On September 14, 2007, shortly after Abe announced his resignation, Aso announced his candidacy to replace Abe as Prime Minister. Aso was initially considered to be a leading candidate for the position[8] but was soon eclipsed by Yasuo Fukuda, a more "dovish" politician supported by Nobutaka Machimura, Fukushiro Nukaga, and reportedly by Koizumi as well.[9] Aso acknowledged that he would most likely lose to Fukuda, but said that he wanted to run so that there would be an open election, saying that otherwise LDP would face criticism for making its choice "through back-room deals".[10] In the President election, held on September 23, Fukuda defeated Aso, receiving 330 votes against 197 votes for Aso.[11][12]

On August 1, 2008, Fukuda appointed Aso as Secretary-General of LDP, a move that solidified Aso's position as the number two man in the party.[13]

Suddenly and unexpectedly on September 1, 2008, Fukuda announced his resignation as Prime Minister.[14] Five LDP members including Aso ran for new party President to succeed Fukuda. On September 21, one day before votes of Diet party members, Aso reportedly told a crowd of supporters outside Tokyo: "The greatest concern right now is the economy." "America is facing a financial crisis ... we must not allow that to bring us down as well."[15] Finally on September 22, Aso did win. Aso was elected as President of LDP with 351 of 525 votes (217 from 384 Diet party members, 134 from 47 prefecture branches); Kaoru Yosano, Yuriko Koike, Nobuteru Ishihara, Shigeru Ishiba got 66, 46, 37, 25 votes respectively.[16][17][18]

Two days later on September 24, Aso was designated by the Diet as Prime Minister, and was formally appointed to the office by the Emperor on that night. In the House of Representatives (lower house), Aso garnered 337 out of 478 votes cast; in the House of Councillors (upper house), Ichiro Ozawa, President[19] of the main opposition Democratic Party of Japan, was named through two times of ballots.[20][21] Because no agreement was reached at a joint committee of both Houses, the resolution of the House of Representatives became the resolution of the Diet, as is stipulated in the Constitution.[21][22] Aso reportedly said, "If you look at the current period, it's not a stable one." and "These are turbulent times with the financial situation and everything else."[23]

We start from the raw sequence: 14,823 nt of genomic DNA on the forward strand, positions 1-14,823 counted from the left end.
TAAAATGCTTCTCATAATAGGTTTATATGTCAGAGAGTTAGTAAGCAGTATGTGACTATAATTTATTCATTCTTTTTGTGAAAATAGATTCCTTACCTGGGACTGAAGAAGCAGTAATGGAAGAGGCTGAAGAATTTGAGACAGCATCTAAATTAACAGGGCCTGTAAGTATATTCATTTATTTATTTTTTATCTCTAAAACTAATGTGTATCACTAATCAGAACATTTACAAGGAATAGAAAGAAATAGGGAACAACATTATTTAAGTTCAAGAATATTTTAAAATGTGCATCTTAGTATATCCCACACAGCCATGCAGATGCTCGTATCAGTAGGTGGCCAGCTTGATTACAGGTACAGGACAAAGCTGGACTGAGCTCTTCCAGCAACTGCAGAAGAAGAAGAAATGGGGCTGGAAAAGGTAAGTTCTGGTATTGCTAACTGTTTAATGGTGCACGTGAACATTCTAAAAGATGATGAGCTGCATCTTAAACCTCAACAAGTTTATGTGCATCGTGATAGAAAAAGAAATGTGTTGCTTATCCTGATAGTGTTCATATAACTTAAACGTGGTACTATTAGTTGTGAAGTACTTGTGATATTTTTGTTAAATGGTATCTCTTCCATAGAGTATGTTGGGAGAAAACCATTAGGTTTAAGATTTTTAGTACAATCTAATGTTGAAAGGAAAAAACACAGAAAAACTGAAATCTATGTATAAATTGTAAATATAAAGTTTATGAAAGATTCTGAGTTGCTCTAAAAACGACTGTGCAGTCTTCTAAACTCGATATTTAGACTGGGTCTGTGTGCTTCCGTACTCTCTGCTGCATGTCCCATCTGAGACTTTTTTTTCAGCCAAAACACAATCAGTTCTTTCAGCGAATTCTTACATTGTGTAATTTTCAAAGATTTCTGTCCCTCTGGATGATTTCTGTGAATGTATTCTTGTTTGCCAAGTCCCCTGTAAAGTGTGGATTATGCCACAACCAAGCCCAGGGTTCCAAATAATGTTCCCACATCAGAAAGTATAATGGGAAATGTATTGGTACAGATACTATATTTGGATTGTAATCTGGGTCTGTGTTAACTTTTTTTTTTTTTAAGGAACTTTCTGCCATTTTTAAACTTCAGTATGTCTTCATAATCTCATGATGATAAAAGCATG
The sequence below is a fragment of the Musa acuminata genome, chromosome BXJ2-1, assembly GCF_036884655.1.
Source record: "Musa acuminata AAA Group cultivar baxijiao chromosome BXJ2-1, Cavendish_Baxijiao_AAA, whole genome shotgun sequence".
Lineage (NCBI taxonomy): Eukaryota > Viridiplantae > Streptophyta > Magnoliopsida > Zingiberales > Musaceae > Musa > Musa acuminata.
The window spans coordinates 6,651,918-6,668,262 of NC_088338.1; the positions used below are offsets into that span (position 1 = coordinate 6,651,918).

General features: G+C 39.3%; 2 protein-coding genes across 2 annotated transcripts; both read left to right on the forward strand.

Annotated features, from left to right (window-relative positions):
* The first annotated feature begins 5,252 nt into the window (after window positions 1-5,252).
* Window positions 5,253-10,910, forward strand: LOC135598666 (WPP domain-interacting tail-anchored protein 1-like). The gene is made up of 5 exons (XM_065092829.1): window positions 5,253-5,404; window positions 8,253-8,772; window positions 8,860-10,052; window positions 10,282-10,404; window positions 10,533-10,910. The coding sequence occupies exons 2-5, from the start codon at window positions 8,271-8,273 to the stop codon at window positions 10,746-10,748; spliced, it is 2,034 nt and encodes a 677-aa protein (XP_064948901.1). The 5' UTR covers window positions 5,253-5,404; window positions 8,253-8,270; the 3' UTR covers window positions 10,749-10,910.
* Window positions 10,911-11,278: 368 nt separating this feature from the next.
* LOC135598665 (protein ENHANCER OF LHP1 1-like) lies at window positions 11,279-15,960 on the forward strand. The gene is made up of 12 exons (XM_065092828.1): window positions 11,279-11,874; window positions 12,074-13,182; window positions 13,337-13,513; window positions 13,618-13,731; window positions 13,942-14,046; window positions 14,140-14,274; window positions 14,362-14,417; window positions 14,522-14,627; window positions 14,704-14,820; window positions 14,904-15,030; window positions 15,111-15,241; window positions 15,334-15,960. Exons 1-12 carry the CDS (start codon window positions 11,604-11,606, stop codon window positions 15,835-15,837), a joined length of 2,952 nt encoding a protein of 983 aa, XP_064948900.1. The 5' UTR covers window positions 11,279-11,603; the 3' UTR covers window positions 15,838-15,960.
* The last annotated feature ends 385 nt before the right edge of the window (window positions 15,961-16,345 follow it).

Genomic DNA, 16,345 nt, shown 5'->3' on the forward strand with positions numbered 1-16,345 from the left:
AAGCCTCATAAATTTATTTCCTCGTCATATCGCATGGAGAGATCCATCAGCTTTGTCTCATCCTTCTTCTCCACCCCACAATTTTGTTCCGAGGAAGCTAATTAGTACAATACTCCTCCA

Later on the same day as his election as Prime Minister, Aso personally announced his new Cabinet (this is normally done by the Chief Cabinet Secretary). Aso's Cabinet was markedly different from the preceding Cabinet under Fukuda. Five of its members had never previously served in the Cabinet, and one of them, 34-year-old Yuko Obuchi, was the youngest member of the Cabinet in the post-war era.[24]

Prime Minister Aso flew to Washington to meet with President Obama in February 2009. Aso was the first foreign leader to visit the Obama White House; however, reports suggested that the new administration was interested less in giving Aso a political boost than in sending a message that Japan continues to be an important ally and partner[25] – a low-risk, high-payoff gesture for both Aso and Obama.[26]

After Aso's election as prime minister he was expected to dissolve the lower house to clear the way for a general election.[27] But he repeatedly stressed the need for a functioning government to face the economic crisis and ruled out an early election.[28] Only after passage of the extra budget for fiscal 2009 in May and facing internal pressure from the LDP after a series of defeats in regional elections – most notably the Tokyo prefectural election on July 12 – Aso decided to announce a general election for August 30, 2009.[29] He dissolved the House of Representatives on July 21, 2009.[30] The LDP lost by a landslide to Minshuto, in the face of record levels of post-war unemployment. Accepting responsibility for the worst defeat of a sitting government in modern Japanese history, Aso immediately resigned as LDP president.

Fight against terrorism

Taro Aso meeting President of Russia Dmitry Medvedev in Yuzhno-Sakhalinsk on 18 February 2009.

On the November 2008 Mumbai attacks, Prime Minister Aso publicly made a speech, stating: "This kind of terrorism is unforgivable, extremely despicable and vicious. I feel strong resentment and deeply condemn it. Japan is with the Indian people who are fighting against terrorism and we will cooperate with the Indian government."[31]